How to Help a Q & A Go Smoothly

Wanderers! We know some of you are already sad about missing out on your favourite conventions (they do insist on being held so very far away) but some of you may be planning to go to one – or indeed, any kind of event where the stars of your fandom (be they writer, actor, or someone else) get up on a stage, sit by a microphone, and patiently answer your questions. So we thought we’d give you some tips, because we like to stick our noses in like that.

  • Don’t go out of your way to make them uncomfortable. This means no talking about the dodgy, NSFW fanfic you’ve been adoring, or the equally explicit sketch your best friend drew and how accurate they feel it is. Don’t show them it, don’t talk about it, don’t make things weird. Nothing ruins the atmosphere of a room quite like hundreds of people all cringing at once.
  • Don’t get personal. Basically, if you wouldn’t want someone asking you that in front of hundreds of people whose opinions mattered to you, don’t ask them. There are some exceptions – if you’re a shy person and would hate to be asked to dance in front of a crowd, but the person in front of you is well known for a signature dance, you can ask them about it.
  • Don’t get angry. If you ask someone a question and they dodge it or give a flippant answer, they probably have their reasons. Maybe you asked about a future plot point without even realising it, maybe it would take way too long to explain what you’ve asked, maybe there’s something else that makes them not want to answer. Let it be.
  • Prepare your questions in advance. If you come up with a great one on the spot, that’s fantastic, but if you’re determined to ask a question you should try to enter the room with one in mind. If possible, even work out the exact words you’ll use. You don’t want to be grasping for the right phrase while you’re holding a microphone.
  • Get in there! If they ask for questions, get your hand up – you might not be given the chance to ask your question anyway but there’s definitely no way you will if you’re sitting on your hands.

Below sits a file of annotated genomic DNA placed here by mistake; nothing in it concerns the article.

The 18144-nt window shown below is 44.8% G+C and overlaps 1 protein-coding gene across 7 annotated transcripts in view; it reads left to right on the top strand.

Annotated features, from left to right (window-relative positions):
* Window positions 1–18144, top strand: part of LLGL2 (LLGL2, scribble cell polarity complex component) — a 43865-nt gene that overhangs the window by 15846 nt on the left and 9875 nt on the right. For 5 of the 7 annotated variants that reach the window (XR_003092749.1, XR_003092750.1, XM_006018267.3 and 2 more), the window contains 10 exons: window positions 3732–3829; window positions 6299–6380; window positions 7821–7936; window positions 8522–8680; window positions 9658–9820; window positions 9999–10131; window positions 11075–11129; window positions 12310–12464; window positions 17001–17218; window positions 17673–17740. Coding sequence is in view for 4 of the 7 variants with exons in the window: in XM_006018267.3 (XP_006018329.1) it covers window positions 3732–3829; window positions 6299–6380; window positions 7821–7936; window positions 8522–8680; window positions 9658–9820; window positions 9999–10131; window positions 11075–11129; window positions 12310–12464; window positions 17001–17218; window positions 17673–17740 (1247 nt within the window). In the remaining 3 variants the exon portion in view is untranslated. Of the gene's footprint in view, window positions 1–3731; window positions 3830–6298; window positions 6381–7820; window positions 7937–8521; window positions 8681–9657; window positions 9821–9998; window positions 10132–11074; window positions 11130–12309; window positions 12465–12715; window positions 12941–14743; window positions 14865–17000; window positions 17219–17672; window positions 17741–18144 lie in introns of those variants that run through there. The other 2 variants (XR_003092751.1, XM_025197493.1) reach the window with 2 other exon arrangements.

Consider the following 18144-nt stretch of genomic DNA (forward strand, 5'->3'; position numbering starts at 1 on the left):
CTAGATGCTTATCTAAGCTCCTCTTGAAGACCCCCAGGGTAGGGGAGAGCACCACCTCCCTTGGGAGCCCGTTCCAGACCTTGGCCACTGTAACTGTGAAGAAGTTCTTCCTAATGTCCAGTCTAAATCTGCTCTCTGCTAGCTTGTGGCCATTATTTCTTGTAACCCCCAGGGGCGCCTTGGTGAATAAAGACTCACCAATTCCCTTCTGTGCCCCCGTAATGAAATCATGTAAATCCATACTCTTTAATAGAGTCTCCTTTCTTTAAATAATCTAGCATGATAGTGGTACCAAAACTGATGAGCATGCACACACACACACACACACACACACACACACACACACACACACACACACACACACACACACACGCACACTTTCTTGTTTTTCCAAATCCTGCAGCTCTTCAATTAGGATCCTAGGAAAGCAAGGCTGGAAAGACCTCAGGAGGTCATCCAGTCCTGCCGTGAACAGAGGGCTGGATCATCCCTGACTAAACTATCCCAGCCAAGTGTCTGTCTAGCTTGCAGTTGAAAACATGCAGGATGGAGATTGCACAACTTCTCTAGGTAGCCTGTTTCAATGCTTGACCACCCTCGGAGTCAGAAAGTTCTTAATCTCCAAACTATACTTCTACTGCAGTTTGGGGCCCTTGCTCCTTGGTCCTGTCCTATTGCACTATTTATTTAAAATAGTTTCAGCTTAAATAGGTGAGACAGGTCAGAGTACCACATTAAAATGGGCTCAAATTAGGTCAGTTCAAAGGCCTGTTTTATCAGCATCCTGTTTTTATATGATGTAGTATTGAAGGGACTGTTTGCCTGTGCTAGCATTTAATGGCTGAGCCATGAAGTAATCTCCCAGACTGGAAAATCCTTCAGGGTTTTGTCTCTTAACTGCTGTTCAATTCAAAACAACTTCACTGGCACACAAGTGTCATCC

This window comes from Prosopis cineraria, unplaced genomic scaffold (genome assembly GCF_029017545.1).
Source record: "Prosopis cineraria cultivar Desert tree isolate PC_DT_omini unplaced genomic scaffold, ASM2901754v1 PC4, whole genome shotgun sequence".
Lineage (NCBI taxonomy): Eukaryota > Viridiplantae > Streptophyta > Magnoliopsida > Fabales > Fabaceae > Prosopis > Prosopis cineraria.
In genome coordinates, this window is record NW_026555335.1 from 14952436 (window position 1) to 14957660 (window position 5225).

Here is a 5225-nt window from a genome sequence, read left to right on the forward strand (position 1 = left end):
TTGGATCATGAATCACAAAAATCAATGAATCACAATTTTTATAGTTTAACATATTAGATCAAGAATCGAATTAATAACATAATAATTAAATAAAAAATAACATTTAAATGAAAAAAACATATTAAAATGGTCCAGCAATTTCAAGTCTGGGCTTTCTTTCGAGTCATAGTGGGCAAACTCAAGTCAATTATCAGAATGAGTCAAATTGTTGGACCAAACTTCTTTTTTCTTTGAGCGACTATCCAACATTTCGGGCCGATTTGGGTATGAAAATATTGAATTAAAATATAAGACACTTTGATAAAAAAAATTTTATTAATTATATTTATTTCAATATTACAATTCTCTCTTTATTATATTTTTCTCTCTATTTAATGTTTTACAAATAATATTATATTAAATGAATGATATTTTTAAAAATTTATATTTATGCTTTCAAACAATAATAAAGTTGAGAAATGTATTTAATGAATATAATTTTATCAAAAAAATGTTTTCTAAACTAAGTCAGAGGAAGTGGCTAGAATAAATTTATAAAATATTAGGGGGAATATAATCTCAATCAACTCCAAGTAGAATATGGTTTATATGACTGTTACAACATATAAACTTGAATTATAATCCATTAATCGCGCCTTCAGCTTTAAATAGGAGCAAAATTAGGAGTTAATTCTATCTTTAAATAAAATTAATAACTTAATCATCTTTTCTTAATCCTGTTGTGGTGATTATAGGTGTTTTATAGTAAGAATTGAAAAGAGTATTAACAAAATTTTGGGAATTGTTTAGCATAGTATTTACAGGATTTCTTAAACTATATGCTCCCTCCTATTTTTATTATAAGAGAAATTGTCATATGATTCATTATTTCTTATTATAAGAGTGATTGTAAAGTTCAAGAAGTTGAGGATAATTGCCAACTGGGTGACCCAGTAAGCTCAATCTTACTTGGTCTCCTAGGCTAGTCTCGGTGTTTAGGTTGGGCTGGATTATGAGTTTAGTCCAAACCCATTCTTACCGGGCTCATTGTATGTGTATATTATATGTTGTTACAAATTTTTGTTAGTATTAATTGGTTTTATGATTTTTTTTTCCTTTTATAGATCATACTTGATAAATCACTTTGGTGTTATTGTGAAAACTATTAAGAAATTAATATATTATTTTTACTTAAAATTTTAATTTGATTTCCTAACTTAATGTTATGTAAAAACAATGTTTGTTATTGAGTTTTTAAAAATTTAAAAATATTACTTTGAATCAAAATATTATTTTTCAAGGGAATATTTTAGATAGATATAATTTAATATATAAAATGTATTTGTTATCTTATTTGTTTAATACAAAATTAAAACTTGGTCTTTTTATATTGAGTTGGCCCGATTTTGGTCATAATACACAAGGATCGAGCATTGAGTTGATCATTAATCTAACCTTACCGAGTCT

• Assume they mean well. This goes for other fans asking ‘obvious’ questions, as well as stars with clumsy phrasing. They probably don’t mean to offend you, so think about what they might have meant to say before you get too upset about how it actually came out. It’s pretty high-pressure, being asked to answer questions you can’t really prepare for in front of hundreds of people! People make mistakes.
  • Don’t take photos or film if you’ve been asked not to. And we don’t mean if a steward or a member of the security team comes along and glares at you; we mean that if there’s a sign up asking you not to film/photograph the panels, or two minutes in they say ‘alright, that’s enough photography now, we’re being dazzled up here’, you stop and put your camera away. Chances are the panel hosts are recording it in some way anyway, and if you’re not messing with a camera you can listen more closely to the questions and answers being given.
  • Avoid in-jokes the panellists might not get. They’re probably already a little nervous – if you say something that references a joke from Tumblr rather than the actual thing you’re a fan of, it’s going to be a bit alienating for the people up front when the room shares a hearty laugh at something they don’t understand.
  • Have fun! This is your chance to get answers to questions you may have had for ages. And you’ll get to find out what fellow fans have been wondering, too. Don’t let it go to waste – seize the day and enjoy it!

Eleanor Musgrove (hasn’t been to a Q & A in far too long)

This entry was posted in FW Tips, Issue Twenty-Nine and tagged , , , , , . Bookmark the permalink.

2 Responses to How to Help a Q & A Go Smoothly

  1. It might also help to watch youtube videos of old convention panels with the actors you’ll be seeing. It lets you get a feel for how outgoing the stars are, what they are and are not comfortable with… Plus, it’s a really fun way to kill some time.

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